Russia defends Assad's Aleppo offensive amid reports of artillery, aerial attacks
Sergey Lavrov says beleaguered Syrian president can't be expected to hand over country to rebel hands; rights group says Assad forces using heavy arms in Syria's second largest city.
Russian Foreign Minister Sergey Lavrov on Saturday defended the Syrian government's military offensive against rebels in Aleppo.
"How can one expect that the Syrian government will say, 'Yes go ahead, overthrow me,'" Lavrov was quoted as saying by the Interfax news agency.
"The price of all this is still more blood," he said, in reference to Western support for the armed struggle against the regime of President Bashar Assad.
Lavrov's comments came as human rights activists reported earlier in the day that Assad’s forces launched an attack against rebel forces in Aleppo, Syria’s second largest city.
Rami Abdul Rahman, who runs the Syrian Observatory for Human Rights, reported Saturday morning that clashes had begun in various neighborhoods throughout Aleppo, with heavy exchanges of fire in the Salah ad-Din district. According to Rahman, the Syrian army is using heavy artillery and airborne attacks indiscriminately.
The city of Aleppo is of great strategic importance for both the Syrian regime and the rebels. Syrian government forces believe that retaking Aleppo, an important buffer zone in northeastern Syria, could tip the scales in the Syrian regime’s favor following the recent recapturing of Damascus.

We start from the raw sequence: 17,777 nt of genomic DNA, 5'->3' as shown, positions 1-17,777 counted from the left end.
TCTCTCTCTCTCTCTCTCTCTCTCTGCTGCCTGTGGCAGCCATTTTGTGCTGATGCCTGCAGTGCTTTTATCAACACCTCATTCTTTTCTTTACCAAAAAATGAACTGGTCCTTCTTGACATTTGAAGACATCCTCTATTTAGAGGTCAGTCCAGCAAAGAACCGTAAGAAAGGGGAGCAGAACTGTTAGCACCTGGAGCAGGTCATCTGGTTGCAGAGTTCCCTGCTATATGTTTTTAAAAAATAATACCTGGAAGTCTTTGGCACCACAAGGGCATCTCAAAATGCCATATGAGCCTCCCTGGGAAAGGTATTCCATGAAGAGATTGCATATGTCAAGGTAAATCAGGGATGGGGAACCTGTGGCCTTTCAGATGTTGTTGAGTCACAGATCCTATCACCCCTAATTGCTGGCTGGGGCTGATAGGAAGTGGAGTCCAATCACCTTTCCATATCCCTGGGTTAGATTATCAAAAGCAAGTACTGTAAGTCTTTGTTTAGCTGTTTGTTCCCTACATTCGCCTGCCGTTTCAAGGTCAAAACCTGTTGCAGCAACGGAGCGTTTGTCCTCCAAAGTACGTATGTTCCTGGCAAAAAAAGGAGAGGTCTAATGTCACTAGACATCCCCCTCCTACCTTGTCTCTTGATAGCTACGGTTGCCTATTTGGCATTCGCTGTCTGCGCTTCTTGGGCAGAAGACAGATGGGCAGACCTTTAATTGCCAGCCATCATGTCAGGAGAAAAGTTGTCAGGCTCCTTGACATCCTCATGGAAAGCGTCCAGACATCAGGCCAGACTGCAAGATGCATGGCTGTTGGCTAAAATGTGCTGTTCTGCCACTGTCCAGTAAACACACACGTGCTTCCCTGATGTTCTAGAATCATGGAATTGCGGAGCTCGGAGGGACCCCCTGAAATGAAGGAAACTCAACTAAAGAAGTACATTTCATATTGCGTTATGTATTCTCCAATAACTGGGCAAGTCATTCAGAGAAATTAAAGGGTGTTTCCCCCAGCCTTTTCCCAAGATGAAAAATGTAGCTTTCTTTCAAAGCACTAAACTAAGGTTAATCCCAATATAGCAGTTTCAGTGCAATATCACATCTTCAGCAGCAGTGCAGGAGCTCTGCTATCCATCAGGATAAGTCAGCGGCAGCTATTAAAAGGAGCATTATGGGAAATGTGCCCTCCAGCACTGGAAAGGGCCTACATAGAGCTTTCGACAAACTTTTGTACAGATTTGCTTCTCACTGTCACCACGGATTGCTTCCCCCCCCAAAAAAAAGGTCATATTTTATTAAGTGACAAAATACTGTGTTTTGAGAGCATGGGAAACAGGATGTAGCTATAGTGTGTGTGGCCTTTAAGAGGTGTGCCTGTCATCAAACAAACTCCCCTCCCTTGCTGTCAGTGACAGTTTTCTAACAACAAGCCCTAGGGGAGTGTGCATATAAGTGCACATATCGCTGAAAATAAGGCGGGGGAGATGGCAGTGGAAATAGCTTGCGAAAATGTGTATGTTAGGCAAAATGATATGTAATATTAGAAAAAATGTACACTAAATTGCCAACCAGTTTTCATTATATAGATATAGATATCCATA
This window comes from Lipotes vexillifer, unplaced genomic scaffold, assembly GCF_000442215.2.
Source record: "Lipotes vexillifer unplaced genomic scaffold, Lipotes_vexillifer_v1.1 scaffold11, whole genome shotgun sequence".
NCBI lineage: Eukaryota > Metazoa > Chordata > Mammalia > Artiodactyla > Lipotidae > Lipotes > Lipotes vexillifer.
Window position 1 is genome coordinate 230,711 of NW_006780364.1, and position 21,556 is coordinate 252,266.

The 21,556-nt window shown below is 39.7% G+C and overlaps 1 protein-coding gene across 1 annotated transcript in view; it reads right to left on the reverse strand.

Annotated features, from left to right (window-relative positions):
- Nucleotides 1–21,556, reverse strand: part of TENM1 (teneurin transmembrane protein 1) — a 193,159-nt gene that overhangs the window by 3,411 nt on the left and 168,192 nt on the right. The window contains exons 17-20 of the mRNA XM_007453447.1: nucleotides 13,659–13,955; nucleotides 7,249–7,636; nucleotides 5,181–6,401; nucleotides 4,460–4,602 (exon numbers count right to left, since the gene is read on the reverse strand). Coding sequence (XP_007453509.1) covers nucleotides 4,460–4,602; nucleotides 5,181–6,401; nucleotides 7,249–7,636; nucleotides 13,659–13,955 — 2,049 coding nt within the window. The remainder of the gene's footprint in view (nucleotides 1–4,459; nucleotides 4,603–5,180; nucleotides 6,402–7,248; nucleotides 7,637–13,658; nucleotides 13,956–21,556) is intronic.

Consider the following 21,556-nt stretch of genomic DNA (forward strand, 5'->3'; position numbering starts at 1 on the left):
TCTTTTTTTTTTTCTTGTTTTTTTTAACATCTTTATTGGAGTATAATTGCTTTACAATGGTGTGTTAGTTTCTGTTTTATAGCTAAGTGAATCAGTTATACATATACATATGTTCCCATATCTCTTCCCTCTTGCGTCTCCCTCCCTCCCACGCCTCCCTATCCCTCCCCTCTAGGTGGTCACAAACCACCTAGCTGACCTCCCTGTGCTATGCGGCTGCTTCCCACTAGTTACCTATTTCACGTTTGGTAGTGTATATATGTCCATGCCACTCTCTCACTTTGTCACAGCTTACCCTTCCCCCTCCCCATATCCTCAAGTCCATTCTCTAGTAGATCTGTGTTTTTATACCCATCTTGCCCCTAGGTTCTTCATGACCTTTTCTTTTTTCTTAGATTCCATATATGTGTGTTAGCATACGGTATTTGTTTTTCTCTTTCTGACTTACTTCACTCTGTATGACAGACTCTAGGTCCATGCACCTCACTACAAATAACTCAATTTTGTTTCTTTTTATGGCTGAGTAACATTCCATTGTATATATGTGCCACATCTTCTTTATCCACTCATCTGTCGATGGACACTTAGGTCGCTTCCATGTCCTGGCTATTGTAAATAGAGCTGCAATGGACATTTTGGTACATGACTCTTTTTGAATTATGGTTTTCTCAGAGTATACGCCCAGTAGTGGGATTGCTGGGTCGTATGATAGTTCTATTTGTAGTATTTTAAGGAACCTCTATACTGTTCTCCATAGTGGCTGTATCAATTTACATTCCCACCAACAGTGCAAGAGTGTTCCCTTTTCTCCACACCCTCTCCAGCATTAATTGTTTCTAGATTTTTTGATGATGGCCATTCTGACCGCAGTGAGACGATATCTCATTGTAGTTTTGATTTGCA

On Saturday morning, reports surfaced from Syria claiming that roughly 30 people were killed, mostly in Idlib and the outskirts of Damascus.
Earlier, on Friday night, the Syrian ambassador to Belarus Farouq Taha declared his decision to defect from Assad’s regime, claiming that he has opposed the regime’s suppression of the protests for roughly seven months, but as of yet was unable to make it known publicly.
According to Taha, the Syrian regime does not hesitate to harm the families of diplomats, who oppose government policy. Taha also called on other diplomats to declare their intention to defect, claiming that the current silence from diplomats has begun to border on treason against the Syrian people.
Taha is considered one of the most senior Syrian diplomats, with 44 years of experience in the country’s foreign ministry.
Also on Friday, Syrian MP Ikhlas Badawi, defected and fled to Turkey, in protest of what she described as the monstrous suppression of the Syrian people.